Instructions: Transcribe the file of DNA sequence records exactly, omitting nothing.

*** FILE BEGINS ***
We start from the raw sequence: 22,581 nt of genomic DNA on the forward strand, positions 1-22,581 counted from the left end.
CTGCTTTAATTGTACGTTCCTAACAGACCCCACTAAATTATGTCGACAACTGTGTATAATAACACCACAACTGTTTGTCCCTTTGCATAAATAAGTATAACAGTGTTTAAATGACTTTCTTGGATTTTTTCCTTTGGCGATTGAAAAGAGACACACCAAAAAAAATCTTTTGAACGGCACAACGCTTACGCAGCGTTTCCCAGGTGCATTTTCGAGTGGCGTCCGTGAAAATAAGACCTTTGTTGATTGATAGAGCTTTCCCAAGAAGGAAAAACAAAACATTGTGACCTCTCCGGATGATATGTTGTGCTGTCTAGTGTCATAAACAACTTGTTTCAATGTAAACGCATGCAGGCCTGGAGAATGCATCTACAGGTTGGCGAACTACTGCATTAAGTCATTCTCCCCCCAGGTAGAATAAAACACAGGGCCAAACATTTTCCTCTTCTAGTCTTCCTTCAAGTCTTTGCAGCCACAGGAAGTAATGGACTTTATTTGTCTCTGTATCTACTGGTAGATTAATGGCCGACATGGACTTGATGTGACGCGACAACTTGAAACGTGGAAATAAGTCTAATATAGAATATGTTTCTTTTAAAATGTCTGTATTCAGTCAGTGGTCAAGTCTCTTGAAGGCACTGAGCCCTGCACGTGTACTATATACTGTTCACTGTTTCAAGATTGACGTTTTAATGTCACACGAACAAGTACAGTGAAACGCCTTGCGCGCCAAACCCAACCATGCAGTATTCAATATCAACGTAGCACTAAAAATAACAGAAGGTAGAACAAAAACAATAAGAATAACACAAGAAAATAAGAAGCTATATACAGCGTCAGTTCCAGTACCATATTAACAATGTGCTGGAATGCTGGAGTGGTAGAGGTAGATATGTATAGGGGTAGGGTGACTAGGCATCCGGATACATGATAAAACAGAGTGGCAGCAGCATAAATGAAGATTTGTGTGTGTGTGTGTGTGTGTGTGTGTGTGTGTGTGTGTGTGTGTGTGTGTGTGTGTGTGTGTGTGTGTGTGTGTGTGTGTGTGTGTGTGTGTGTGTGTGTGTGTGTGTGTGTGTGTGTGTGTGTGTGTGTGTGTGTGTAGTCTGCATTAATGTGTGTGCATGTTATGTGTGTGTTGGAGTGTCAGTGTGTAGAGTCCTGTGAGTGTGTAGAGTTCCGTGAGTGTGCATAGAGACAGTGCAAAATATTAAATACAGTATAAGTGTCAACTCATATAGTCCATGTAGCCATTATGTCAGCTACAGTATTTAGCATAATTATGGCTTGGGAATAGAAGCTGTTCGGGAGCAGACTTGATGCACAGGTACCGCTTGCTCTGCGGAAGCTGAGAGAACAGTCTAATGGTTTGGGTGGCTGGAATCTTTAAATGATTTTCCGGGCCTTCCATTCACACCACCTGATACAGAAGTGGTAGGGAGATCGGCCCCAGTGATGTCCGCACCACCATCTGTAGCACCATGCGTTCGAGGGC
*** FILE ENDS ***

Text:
We start from the raw sequence: 22,581 nt of genomic DNA on the forward strand, positions 1-22,581 counted from the left end.
CTGCTTTAATTGTACGTTCCTAACAGACCCCACTAAATTATGTCGACAACTGTGTATAATAACACCACAACTGTTTGTCCCTTTGCATAAATAAGTATAACAGTGTTTAAATGACTTTCTTGGATTTTTTCCTTTGGCGATTGAAAAGAGACACACCAAAAAAAATCTTTTGAACGGCACAACGCTTACGCAGCGTTTCCCAGGTGCATTTTCGAGTGGCGTCCGTGAAAATAAGACCTTTGTTGATTGATAGAGCTTTCCCAAGAAGGAAAAACAAAACATTGTGACCTCTCCGGATGATATGTTGTGCTGTCTAGTGTCATAAACAACTTGTTTCAATGTAAACGCATGCAGGCCTGGAGAATGCATCTACAGGTTGGCGAACTACTGCATTAAGTCATTCTCCCCCCAGGTAGAATAAAACACAGGGCCAAACATTTTCCTCTTCTAGTCTTCCTTCAAGTCTTTGCAGCCACAGGAAGTAATGGACTTTATTTGTCTCTGTATCTACTGGTAGATTAATGGCCGACATGGACTTGATGTGACGCGACAACTTGAAACGTGGAAATAAGTCTAATATAGAATATGTTTCTTTTAAAATGTCTGTATTCAGTCAGTGGTCAAGTCTCTTGAAGGCACTGAGCCCTGCACGTGTACTATATACTGTTCACTGTTTCAAGATTGACGTTTTAATGTCACACGAACAAGTACAGTGAAACGCCTTGCGCGCCAAACCCAACCATGCAGTATTCAATATCAACGTAGCACTAAAAATAACAGAAGGTAGAACAAAAACAATAAGAATAACACAAGAAAATAAGAAGCTATATACAGCGTCAGTTCCAGTACCATATTAACAATGTGCTGGAATGCTGGAGTGGTAGAGGTAGATATGTATAGGGGTAGGGTGACTAGGCATCCGGATACATGATAAAACAGAGTGGCAGCAGCATAAATGAAGATTTGTGTGTGTGTGTGTGTGTGTGTGTGTGTGTGTGTGTGTGTGTGTGTGTGTGTGTGTGTGTGTGTGTGTGTGTGTGTGTGTGTGTGTGTGTGTGTGTGTGTGTGTGTGTGTGTGTGTGTGTGTGTGTGTGTGTGTGTGTAGTCTGCATTAATGTGTGTGCATGTTATGTGTGTGTTGGAGTGTCAGTGTGTAGAGTCCTGTGAGTGTGTAGAGTTCCGTGAGTGTGCATAGAGACAGTGCAAAATATTAAATACAGTATAAGTGTCAACTCATATAGTCCATGTAGCCATTATGTCAGCTACAGTATTTAGCATAATTATGGCTTGGGAATAGAAGCTGTTCGGGAGCAGACTTGATGCACAGGTACCGCTTGCTCTGCGGAAGCTGAGAGAACAGTCTAATGGTTTGGGTGGCTGGAATCTTTAAATGATTTTCCGGGCCTTCCATTCACACCACCTGATACAGAAGTGGTAGGGAGATCGGCCCCAGTGATGTCCGCACCACCATCTGTAGCACCATGCGTTCGAGGGC